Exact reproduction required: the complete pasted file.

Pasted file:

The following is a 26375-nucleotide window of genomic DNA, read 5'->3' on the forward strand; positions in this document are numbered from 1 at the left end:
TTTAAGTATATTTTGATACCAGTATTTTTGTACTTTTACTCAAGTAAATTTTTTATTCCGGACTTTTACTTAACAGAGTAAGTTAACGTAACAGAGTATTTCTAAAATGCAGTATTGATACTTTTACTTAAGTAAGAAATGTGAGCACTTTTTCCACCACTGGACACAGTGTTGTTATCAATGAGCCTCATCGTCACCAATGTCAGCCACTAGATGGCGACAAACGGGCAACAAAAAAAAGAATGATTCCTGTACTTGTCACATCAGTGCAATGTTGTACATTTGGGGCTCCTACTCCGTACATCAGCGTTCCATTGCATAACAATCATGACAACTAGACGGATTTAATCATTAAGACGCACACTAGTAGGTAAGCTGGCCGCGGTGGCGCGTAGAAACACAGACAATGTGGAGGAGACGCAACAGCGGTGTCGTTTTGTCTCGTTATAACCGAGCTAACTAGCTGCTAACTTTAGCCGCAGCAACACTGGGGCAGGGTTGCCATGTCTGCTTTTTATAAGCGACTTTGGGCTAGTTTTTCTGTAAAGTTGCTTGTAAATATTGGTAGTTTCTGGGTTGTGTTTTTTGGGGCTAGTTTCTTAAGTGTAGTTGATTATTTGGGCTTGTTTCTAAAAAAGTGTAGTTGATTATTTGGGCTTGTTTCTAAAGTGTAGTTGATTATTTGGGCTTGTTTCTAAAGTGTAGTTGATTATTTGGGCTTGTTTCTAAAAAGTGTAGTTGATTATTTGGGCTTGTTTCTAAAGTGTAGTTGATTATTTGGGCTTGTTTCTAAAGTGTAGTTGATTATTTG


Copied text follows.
The following is a 26375-nucleotide window of genomic DNA, read 5'->3' on the forward strand; positions in this document are numbered from 1 at the left end:
TTTAAGTATATTTTGATACCAGTATTTTTGTACTTTTACTCAAGTAAATTTTTTATTCCGGACTTTTACTTAACAGAGTAAGTTAACGTAACAGAGTATTTCTAAAATGCAGTATTGATACTTTTACTTAAGTAAGAAATGTGAGCACTTTTTCCACCACTGGACACAGTGTTGTTATCAATGAGCCTCATCGTCACCAATGTCAGCCACTAGATGGCGACAAACGGGCAACAAAAAAAAGAATGATTCCTGTACTTGTCACATCAGTGCAATGTTGTACATTTGGGGCTCCTACTCCGTACATCAGCGTTCCATTGCATAACAATCATGACAACTAGACGGATTTAATCATTAAGACGCACACTAGTAGGTAAGCTGGCCGCGGTGGCGCGTAGAAACACAGACAATGTGGAGGAGACGCAACAGCGGTGTCGTTTTGTCTCGTTATAACCGAGCTAACTAGCTGCTAACTTTAGCCGCAGCAACACTGGGGCAGGGTTGCCATGTCTGCTTTTTATAAGCGACTTTGGGCTAGTTTTTCTGTAAAGTTGCTTGTAAATATTGGTAGTTTCTGGGTTGTGTTTTTTGGGGCTAGTTTCTTAAGTGTAGTTGATTATTTGGGCTTGTTTCTAAAAAAGTGTAGTTGATTATTTGGGCTTGTTTCTAAAGTGTAGTTGATTATTTGGGCTTGTTTCTAAAGTGTAGTTGATTATTTGGGCTTGTTTCTAAAAAGTGTAGTTGATTATTTGGGCTTGTTTCTAAAGTGTAGTTGATTATTTGGGCTTGTTTCTAAAGTGTAGTTGATTATTTG